She played only one match in last year's European Cup, but says she does not want to leave Germany.  "They play at a very high level in the Bundesleague and it has motivated me to stay here", she said.    

Kaurin moved to Germany after playing nine years at Asker.  She came to Turbine Potsdam in 2007.

Turbine Potsdam is the team that will play Røa in the Champions League on March 10 and 17.

Terje Alstad http://www.ba.no/sport/article4840108.ece


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Andreas Kolle
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« Reply #36 on: February 03, 2010, 09:57:28 AM »

OK. I'm stealing this bit and moving it over to Norwegians playing abroad.
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Alan
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« Reply #37 on: February 05, 2010, 01:17:46 PM »

A Bergen doctor stepped in to treat Kattem's striker Annette Hermann after reading that she was facing a three-month wait for a meniscus operation.

Two weeks ago Hermann said that Kattem's finances could not stretch to private treatment for her knee injury, and that unlike her male football colleagues she would have to wait in the hospital queue.  The worst case was that she would miss the Toppserien season. http://womensfootball.eu/forum/index.php/topic,5733.msg44296.html#msg44296

When he read about it in adressa.no, the club doctor for Tippeligaen club SK Brann, sports specialist and orthopaedic surgeon Ove Austgulen decided it was time for action.  "Austgulen rang me the evening after he read the article, and said he could help us.  All he needed was a requisition from a doctor in Trondheim.  He received that on Wednesday, and Annette had her surgery on Friday", said Kattem's phyiotherapist Stian Aspenes.

Austgulen thinks it was too bad that the Kattem player was having to wait three months for an operation that he had the time and capacity to carry out in a couple of days.  "It was really the samaritan in me that made me call Kattem's physio.  That, plus I am a big supporter of women's football", said Austgulen.

For Hermann, who had to go under the knife for the second time in a year, the news could not have come at a better time.  "It means that I am ready to finish rehabilitation in the time I would have been waiting for the operation in Trondheim.  It makes a big difference and I am extremely thankful", said a happy Annette Hermann, who is now at home in Verdal starting her recovery.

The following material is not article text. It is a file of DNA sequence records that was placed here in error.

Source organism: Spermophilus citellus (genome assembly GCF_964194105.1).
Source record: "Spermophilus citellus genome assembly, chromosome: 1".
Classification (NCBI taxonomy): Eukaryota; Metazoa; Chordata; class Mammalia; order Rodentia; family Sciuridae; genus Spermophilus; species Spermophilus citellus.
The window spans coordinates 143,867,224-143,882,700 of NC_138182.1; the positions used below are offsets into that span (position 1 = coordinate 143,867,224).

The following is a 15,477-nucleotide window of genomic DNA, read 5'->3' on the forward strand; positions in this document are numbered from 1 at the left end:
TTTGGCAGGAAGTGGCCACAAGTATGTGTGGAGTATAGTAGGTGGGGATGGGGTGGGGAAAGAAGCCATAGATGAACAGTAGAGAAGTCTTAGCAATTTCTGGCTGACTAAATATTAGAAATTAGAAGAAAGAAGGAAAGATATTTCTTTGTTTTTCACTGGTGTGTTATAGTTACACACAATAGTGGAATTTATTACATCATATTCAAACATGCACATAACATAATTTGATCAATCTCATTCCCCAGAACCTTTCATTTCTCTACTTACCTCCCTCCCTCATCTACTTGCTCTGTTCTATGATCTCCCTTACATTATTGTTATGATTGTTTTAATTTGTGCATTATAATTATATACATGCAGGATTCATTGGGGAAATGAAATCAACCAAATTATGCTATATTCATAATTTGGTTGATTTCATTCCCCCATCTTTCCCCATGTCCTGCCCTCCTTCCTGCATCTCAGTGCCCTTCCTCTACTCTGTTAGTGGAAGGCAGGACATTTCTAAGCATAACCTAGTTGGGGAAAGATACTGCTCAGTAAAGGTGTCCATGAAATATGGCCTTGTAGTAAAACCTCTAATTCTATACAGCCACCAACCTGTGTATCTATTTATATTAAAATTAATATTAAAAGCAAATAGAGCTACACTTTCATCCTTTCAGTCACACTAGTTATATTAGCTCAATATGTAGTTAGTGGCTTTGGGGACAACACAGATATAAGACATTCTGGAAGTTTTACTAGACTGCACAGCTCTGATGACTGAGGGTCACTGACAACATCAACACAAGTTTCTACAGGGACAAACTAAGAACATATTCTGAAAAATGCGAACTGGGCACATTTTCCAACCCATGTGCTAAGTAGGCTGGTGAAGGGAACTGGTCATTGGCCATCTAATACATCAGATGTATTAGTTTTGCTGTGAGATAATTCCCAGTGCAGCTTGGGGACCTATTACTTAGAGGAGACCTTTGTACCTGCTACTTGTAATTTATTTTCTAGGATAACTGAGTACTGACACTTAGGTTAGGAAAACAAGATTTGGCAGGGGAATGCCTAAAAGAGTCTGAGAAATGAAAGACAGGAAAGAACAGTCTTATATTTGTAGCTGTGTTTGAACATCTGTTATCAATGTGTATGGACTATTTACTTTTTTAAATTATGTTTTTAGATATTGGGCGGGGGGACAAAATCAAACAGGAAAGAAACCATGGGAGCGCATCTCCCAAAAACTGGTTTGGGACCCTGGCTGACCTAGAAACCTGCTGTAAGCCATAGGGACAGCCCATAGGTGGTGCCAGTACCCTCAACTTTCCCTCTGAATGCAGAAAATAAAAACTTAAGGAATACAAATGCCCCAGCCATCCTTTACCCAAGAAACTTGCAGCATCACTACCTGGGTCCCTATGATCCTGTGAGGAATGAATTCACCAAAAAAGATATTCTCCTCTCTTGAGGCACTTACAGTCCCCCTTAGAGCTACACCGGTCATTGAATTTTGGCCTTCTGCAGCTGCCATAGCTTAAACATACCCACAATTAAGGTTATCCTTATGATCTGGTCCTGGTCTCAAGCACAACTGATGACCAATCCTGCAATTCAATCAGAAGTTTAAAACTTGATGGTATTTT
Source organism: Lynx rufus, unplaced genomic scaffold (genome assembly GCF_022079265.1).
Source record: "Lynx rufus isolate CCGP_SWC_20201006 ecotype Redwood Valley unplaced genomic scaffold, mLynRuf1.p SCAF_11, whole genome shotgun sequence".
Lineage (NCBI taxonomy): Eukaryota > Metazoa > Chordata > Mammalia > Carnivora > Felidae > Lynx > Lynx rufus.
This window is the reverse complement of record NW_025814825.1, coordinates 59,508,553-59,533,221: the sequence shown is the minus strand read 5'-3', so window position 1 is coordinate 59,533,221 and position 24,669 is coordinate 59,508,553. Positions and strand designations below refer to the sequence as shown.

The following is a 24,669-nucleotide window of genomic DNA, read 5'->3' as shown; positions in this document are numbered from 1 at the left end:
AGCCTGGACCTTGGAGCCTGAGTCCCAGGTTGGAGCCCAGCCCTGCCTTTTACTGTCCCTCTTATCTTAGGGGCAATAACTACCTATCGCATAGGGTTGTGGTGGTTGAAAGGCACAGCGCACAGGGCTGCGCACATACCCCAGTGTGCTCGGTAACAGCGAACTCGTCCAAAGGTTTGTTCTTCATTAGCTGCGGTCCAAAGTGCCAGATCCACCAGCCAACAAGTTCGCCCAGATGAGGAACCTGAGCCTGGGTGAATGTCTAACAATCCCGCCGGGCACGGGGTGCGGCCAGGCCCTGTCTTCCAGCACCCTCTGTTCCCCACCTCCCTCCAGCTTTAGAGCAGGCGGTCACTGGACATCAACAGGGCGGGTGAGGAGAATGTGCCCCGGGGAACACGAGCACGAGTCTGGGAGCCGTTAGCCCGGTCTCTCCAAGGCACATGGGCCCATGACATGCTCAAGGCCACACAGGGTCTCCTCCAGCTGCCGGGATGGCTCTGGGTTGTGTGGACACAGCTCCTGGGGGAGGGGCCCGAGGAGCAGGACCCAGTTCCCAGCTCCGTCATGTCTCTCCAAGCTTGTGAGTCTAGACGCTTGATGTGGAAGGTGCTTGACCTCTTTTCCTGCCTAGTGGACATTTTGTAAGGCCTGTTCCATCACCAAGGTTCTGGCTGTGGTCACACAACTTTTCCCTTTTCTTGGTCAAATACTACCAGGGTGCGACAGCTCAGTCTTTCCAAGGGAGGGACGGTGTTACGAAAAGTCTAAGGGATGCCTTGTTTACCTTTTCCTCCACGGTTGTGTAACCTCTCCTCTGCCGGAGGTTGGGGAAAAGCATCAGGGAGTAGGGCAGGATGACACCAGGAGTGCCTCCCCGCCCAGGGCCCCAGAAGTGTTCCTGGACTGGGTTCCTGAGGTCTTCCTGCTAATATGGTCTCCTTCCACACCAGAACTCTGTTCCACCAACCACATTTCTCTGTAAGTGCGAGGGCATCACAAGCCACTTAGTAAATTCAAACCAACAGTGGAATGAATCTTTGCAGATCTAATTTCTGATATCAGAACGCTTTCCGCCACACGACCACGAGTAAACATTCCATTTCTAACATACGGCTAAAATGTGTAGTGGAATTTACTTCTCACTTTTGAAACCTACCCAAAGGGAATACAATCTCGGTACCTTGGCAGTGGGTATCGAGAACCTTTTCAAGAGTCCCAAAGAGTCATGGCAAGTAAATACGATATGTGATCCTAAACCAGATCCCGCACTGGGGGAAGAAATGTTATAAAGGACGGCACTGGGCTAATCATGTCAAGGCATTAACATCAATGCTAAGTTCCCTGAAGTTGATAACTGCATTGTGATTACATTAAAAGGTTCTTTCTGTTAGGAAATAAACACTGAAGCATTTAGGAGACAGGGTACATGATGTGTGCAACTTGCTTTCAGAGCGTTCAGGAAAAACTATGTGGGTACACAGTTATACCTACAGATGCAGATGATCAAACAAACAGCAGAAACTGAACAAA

It takes six to eight weeks after this kind of surgery for a player to be back on the pitch, which means that the Kattem player could be back for the start of the Toppserien season against LSK on April 5.

"It's a bit comical that it's a Brann doctor who stepped in to help us, but it was really fantastic", said Aspenes.

Sara Husby http://fotball.adressa.no/kvinner/article160947.ece  

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Alan
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« Reply #38 on: February 05, 2010, 01:32:01 PM »

Ove Austgulen is the doctor who was seen on TV diagnosing Madeleine Giske's cruciate ligament injury at the same time that Norway's Olympic team was being announced in June 2008.   He played handball and basketball in the top leagues for many years and was the doctor for the Norwegian women's national football team 2001-2003.  He writes about common football injuries on his own web site, the football doctor: http://www.fotballdoktoren.no/
Giske during rehab: http://www.tv2.no/play/?progId=267514

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Alan
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« Reply #39 on: February 12, 2010, 03:59:06 PM »

Bjarne Berntsen has a new job as Administrative Director for Viking Stavanger, one of Norway's top clubs.  It is a job he did before he took over as the chief trainer for the national women's team in 2004.
http://www.rogalandsavis.no/sport/viking/article4855955.ece